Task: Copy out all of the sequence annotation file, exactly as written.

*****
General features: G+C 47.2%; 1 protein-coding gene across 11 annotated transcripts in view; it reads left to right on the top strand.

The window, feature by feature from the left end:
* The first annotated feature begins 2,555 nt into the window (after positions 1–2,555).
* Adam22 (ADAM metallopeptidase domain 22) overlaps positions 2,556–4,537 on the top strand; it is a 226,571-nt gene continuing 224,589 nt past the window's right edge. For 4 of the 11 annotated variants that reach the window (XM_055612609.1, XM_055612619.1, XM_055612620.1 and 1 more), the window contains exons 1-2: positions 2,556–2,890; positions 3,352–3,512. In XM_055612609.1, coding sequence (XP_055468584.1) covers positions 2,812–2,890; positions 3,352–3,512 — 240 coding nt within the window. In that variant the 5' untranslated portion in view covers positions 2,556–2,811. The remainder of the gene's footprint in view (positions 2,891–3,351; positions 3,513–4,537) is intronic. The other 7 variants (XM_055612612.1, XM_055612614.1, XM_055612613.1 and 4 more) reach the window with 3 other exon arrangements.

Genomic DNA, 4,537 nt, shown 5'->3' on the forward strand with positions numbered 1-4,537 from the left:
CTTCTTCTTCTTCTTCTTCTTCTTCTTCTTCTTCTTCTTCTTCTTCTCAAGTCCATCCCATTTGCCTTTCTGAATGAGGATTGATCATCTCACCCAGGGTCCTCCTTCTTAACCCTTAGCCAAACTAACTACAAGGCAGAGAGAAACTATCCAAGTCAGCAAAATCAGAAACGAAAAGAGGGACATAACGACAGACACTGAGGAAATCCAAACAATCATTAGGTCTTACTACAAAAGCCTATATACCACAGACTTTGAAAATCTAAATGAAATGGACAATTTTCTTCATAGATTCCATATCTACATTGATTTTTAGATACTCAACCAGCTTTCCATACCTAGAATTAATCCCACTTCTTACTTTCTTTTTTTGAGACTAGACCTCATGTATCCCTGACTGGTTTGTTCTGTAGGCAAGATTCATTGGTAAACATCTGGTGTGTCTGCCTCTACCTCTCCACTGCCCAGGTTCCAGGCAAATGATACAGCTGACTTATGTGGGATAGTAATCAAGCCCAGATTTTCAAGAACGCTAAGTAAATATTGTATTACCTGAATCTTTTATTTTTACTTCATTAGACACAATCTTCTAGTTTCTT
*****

General features: G+C 47.2%; 1 protein-coding gene across 11 annotated transcripts in view; it reads left to right on the top strand.

The window, feature by feature from the left end:
* The first annotated feature begins 2,555 nt into the window (after positions 1–2,555).
* Adam22 (ADAM metallopeptidase domain 22) overlaps positions 2,556–4,537 on the top strand; it is a 226,571-nt gene continuing 224,589 nt past the window's right edge. For 4 of the 11 annotated variants that reach the window (XM_055612609.1, XM_055612619.1, XM_055612620.1 and 1 more), the window contains exons 1-2: positions 2,556–2,890; positions 3,352–3,512. In XM_055612609.1, coding sequence (XP_055468584.1) covers positions 2,812–2,890; positions 3,352–3,512 — 240 coding nt within the window. In that variant the 5' untranslated portion in view covers positions 2,556–2,811. The remainder of the gene's footprint in view (positions 2,891–3,351; positions 3,513–4,537) is intronic. The other 7 variants (XM_055612612.1, XM_055612614.1, XM_055612613.1 and 4 more) reach the window with 3 other exon arrangements.

Genomic DNA, 4,537 nt, shown 5'->3' on the forward strand with positions numbered 1-4,537 from the left:
CTTCTTCTTCTTCTTCTTCTTCTTCTTCTTCTTCTTCTTCTTCTTCTCAAGTCCATCCCATTTGCCTTTCTGAATGAGGATTGATCATCTCACCCAGGGTCCTCCTTCTTAACCCTTAGCCAAACTAACTACAAGGCAGAGAGAAACTATCCAAGTCAGCAAAATCAGAAACGAAAAGAGGGACATAACGACAGACACTGAGGAAATCCAAACAATCATTAGGTCTTACTACAAAAGCCTATATACCACAGACTTTGAAAATCTAAATGAAATGGACAATTTTCTTCATAGATTCCATATCTACATTGATTTTTAGATACTCAACCAGCTTTCCATACCTAGAATTAATCCCACTTCTTACTTTCTTTTTTTGAGACTAGACCTCATGTATCCCTGACTGGTTTGTTCTGTAGGCAAGATTCATTGGTAAACATCTGGTGTGTCTGCCTCTACCTCTCCACTGCCCAGGTTCCAGGCAAATGATACAGCTGACTTATGTGGGATAGTAATCAAGCCCAGATTTTCAAGAACGCTAAGTAAATATTGTATTACCTGAATCTTTTATTTTTACTTCATTAGACACAATCTTCTAGTTTCTT